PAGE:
Winona Bryant and Therese Simmons share a 20-year friendship. They’re both nurses and positive role models on the West Side. They each spoke a bit about their lives at a campaign event for mayoral candidate and state representative La Shawn K. Ford in November.
Simmons attended Marshall High School, got a GED in Job Corps and worked as a switchboard phone operator. She’s crafty, creating gift baskets and sewing pillows. She began nursing training in 1979 to help her son after he had a seizure. She’s worked in medical surgery and geriatrics.
“I love to laugh every day,” said Simmons, an Austin resident. “Each day is precious and one should be thankful. One of my patients declared he was president, so I called him Mr. President. That was his reality. Another said he was Tupac Shakur. He could do all of Tupac’s songs and videos.”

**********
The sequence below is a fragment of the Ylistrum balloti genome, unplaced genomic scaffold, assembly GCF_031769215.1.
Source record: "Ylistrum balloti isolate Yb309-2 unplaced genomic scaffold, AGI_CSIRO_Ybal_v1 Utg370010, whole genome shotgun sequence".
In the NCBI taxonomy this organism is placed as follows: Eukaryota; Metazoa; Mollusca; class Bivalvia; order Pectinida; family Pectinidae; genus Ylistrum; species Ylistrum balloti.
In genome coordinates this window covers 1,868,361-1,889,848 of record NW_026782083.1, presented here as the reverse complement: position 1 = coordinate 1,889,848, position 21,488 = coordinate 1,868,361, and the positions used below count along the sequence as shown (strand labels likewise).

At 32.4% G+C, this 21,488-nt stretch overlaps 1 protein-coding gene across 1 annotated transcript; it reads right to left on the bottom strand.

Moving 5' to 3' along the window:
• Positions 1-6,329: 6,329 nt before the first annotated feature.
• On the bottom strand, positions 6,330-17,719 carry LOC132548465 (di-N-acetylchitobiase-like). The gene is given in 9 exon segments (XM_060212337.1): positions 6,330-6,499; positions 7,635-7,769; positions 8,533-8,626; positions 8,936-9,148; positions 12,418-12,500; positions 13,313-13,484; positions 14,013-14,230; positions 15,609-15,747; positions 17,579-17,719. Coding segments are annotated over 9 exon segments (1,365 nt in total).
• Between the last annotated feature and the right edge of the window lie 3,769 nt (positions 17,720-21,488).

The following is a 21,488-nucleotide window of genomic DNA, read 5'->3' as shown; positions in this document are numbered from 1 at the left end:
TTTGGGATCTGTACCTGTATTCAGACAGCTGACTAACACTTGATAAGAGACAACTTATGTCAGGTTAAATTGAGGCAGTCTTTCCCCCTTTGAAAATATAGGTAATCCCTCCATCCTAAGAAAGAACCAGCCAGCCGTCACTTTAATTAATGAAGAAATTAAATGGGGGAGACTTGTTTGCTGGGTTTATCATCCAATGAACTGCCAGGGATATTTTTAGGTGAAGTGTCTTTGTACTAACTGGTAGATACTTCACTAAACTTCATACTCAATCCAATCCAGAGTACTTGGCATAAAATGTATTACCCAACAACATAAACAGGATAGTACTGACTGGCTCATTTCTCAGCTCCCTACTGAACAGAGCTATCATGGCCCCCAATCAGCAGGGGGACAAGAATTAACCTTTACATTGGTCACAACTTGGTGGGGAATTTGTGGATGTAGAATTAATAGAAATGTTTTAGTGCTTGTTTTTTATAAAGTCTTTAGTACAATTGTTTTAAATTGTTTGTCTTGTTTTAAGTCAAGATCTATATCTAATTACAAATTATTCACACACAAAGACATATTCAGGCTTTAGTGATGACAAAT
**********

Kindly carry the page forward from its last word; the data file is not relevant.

Simmons met Bryant at a Columbus Park nursing home at 901 S. Austin. Winona was born in 1959, when her family stayed in the Henry Horner housing project. She said “Henry Hornet” was indeed a beehive of activity — with Black Panthers delivering breakfast for children, nuns next door delivering food, and the Jehovah’s Witnesses and Gideons delivering Bibles and tracts.
Bryant noticed that few of the social workers were black. At Crane High, she felt a calling to be a nurse and help in her own community. Soon she was doing home nursing visits on the South and West Sides.
Bryant’s husband, Stephen Lightburn, is from Belize, and both she and Simmons enjoy visiting the Caribbean country. “They’re very welcoming to all sorts of people. Belize people are proud of their culture, but humble at the same time,” Winona said.
Like Simmons, Bryant is an instructive elder in her Humbolt Park community. She tells people selling drugs that if they feel they have to do that, they should not bring young children on the corner. Sometimes, she says, “I give out fresh fruit in the neighborhood to give the kids some hope.”